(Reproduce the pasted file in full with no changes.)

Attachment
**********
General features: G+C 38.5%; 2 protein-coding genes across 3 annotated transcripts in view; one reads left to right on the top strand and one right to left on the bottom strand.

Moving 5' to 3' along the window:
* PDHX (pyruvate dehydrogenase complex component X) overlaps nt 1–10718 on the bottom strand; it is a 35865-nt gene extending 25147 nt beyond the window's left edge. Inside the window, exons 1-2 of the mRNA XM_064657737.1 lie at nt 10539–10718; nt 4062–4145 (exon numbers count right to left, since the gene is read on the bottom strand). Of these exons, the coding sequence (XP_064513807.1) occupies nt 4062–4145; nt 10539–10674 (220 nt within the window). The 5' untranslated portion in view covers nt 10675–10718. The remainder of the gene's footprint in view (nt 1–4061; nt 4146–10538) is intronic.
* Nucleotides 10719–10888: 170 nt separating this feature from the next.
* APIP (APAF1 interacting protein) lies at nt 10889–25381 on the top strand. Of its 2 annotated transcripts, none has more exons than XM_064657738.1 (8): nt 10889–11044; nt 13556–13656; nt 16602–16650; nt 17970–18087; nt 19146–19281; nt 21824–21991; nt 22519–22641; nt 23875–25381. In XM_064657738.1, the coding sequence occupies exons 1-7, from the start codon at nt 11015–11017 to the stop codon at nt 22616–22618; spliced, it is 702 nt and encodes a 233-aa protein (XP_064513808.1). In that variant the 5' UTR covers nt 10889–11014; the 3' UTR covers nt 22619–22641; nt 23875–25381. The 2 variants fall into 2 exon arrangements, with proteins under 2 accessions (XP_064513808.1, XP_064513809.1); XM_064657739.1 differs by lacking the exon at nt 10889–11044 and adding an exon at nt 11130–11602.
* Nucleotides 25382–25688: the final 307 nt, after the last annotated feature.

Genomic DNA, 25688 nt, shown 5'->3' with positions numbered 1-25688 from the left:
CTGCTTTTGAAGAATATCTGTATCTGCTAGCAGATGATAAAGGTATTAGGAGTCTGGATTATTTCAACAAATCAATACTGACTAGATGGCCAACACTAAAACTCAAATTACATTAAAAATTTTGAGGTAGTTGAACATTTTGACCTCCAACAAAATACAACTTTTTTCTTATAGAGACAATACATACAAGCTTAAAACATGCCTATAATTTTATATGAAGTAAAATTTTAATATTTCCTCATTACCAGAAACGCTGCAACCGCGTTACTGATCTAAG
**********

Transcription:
General features: G+C 38.5%; 2 protein-coding genes across 3 annotated transcripts in view; one reads left to right on the top strand and one right to left on the bottom strand.

Moving 5' to 3' along the window:
* PDHX (pyruvate dehydrogenase complex component X) overlaps nt 1–10718 on the bottom strand; it is a 35865-nt gene extending 25147 nt beyond the window's left edge. Inside the window, exons 1-2 of the mRNA XM_064657737.1 lie at nt 10539–10718; nt 4062–4145 (exon numbers count right to left, since the gene is read on the bottom strand). Of these exons, the coding sequence (XP_064513807.1) occupies nt 4062–4145; nt 10539–10674 (220 nt within the window). The 5' untranslated portion in view covers nt 10675–10718. The remainder of the gene's footprint in view (nt 1–4061; nt 4146–10538) is intronic.
* Nucleotides 10719–10888: 170 nt separating this feature from the next.
* APIP (APAF1 interacting protein) lies at nt 10889–25381 on the top strand. Of its 2 annotated transcripts, none has more exons than XM_064657738.1 (8): nt 10889–11044; nt 13556–13656; nt 16602–16650; nt 17970–18087; nt 19146–19281; nt 21824–21991; nt 22519–22641; nt 23875–25381. In XM_064657738.1, the coding sequence occupies exons 1-7, from the start codon at nt 11015–11017 to the stop codon at nt 22616–22618; spliced, it is 702 nt and encodes a 233-aa protein (XP_064513808.1). In that variant the 5' UTR covers nt 10889–11014; the 3' UTR covers nt 22619–22641; nt 23875–25381. The 2 variants fall into 2 exon arrangements, with proteins under 2 accessions (XP_064513808.1, XP_064513809.1); XM_064657739.1 differs by lacking the exon at nt 10889–11044 and adding an exon at nt 11130–11602.
* Nucleotides 25382–25688: the final 307 nt, after the last annotated feature.

Genomic DNA, 25688 nt, shown 5'->3' with positions numbered 1-25688 from the left:
CTGCTTTTGAAGAATATCTGTATCTGCTAGCAGATGATAAAGGTATTAGGAGTCTGGATTATTTCAACAAATCAATACTGACTAGATGGCCAACACTAAAACTCAAATTACATTAAAAATTTTGAGGTAGTTGAACATTTTGACCTCCAACAAAATACAACTTTTTTCTTATAGAGACAATACATACAAGCTTAAAACATGCCTATAATTTTATATGAAGTAAAATTTTAATATTTCCTCATTACCAGAAACGCTGCAACCGCGTTACTGATCTAAG